By: Katie Heller
Opponents of traditional marriage have reassured us that redefining marriage to include same-sex couples won’t impact traditional marriage views or those who hold those beliefs. They propose that redefining marriage is simply about love, dignity, and equality.
Like many, Justice Samuel Alito had concerns with this line of thinking. During oral arguments in the Obergefell v. Hodges case, he asked Solicitor General Donald Verrilli whether a college or university (and by extension any non-profit or religious group such as churches) that believes marriage is a union of a man and a woman would lose its tax-exempt status. His answer? “[I]t is going to be an issue.”
Oh, good. I feel much better. Don’t you?
In simple terms: Yes, legalizing same-sex marriage, and changing the definition of marriage will affect those who believe that marriage is the union of a man and a woman.
Barronelle Stutzman knows this all too well.
Barronelle, a loveable 70-year old grandmother who lives in Washington State, is the owner of Arlene’s Flowers. She has been using her artistic talents to create floral arrangements for her customers for more than 30 years. After declining to use her talents for the same-sex wedding of a long-time customer because of her belief that marriage is between one man and one woman, she was sued by both the Washington State attorney general and the ACLU, who represents the couple. A Washington State judge ruled that Barronelle—not just her business—could be held personally responsible for attorneys’ fees and damages.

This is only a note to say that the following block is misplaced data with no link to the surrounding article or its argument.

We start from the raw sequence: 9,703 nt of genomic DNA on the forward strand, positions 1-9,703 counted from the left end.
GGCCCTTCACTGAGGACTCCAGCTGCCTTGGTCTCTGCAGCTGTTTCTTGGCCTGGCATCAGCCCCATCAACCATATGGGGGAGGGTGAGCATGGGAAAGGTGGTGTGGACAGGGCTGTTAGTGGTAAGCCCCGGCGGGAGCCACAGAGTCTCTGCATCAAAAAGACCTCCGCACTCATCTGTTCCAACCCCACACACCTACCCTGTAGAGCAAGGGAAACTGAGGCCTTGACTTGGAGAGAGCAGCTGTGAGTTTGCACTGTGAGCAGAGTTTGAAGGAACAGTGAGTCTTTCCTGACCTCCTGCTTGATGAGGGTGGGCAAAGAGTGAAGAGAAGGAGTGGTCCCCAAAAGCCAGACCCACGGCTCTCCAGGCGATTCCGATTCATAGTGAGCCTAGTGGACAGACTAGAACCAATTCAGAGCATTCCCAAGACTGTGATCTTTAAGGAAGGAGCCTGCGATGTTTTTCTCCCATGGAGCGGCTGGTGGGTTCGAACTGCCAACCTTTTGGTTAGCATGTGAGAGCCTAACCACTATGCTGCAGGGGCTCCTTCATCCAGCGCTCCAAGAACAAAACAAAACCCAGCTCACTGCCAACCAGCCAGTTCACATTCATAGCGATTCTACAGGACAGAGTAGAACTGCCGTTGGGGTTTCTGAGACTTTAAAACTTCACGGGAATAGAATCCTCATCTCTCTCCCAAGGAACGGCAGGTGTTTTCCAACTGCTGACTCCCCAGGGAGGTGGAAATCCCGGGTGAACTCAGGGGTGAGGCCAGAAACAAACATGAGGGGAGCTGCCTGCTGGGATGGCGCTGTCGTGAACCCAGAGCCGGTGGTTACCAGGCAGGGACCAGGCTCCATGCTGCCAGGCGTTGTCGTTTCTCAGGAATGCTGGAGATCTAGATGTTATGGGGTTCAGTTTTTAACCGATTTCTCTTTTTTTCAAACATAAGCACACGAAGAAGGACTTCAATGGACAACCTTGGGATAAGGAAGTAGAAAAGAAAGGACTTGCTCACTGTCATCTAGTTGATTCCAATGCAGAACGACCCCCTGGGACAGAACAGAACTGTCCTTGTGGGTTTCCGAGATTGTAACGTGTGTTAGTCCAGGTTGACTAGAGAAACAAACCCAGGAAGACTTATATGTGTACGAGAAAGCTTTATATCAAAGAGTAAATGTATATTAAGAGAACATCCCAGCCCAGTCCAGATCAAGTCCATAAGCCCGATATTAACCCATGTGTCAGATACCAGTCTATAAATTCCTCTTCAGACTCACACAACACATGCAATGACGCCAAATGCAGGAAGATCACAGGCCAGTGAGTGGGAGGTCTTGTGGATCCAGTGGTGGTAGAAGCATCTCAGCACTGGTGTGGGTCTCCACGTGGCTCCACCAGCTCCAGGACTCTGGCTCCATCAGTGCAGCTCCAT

Everything Barronelle has worked to build, including her home, her family business, and her life savings, are at risk for simply operating her business according to her faith and belief about marriage.
ADF Senior Counsel Kristen Waggoner said, “When Washington decided to issue marriage licenses to same-sex relationships, voters were repeatedly assured, ‘Don’t worry, it won’t affect you. Live and let live…’ But that certainly hasn’t been Barronelle’s experience. Even the trial court recognized in its decision that Barronelle lost the freedom to run her business consistent with her beliefs the day that Washington redefined marriage.”
Barronelle is not alone. Elaine Huguenin, Aaron and Melissa Klein, Jack Phillips, Don and Lynn Knapp, Blaine Adamson, and Kelvin Cochran, have all faced similar attacks because of their beliefs on sexuality and that marriage is between one man and one woman.
How many more people and business have to be threatened before opponents acknowledge that redefining marriage does impact more than just same-sex couples?
Redefining marriage is not going to be an issue. It is already an issue—an issue that has imposed significant costs on those who seek to live consistently with their belief that marriage is the union of a man and a woman.
- Alliance Defending Freedom is working on behalf of people like Barronelle who are targeted for their beliefs about marriage. Your gift will help us continue to defend her and other clients free of charge. Find out how you can make a difference today.
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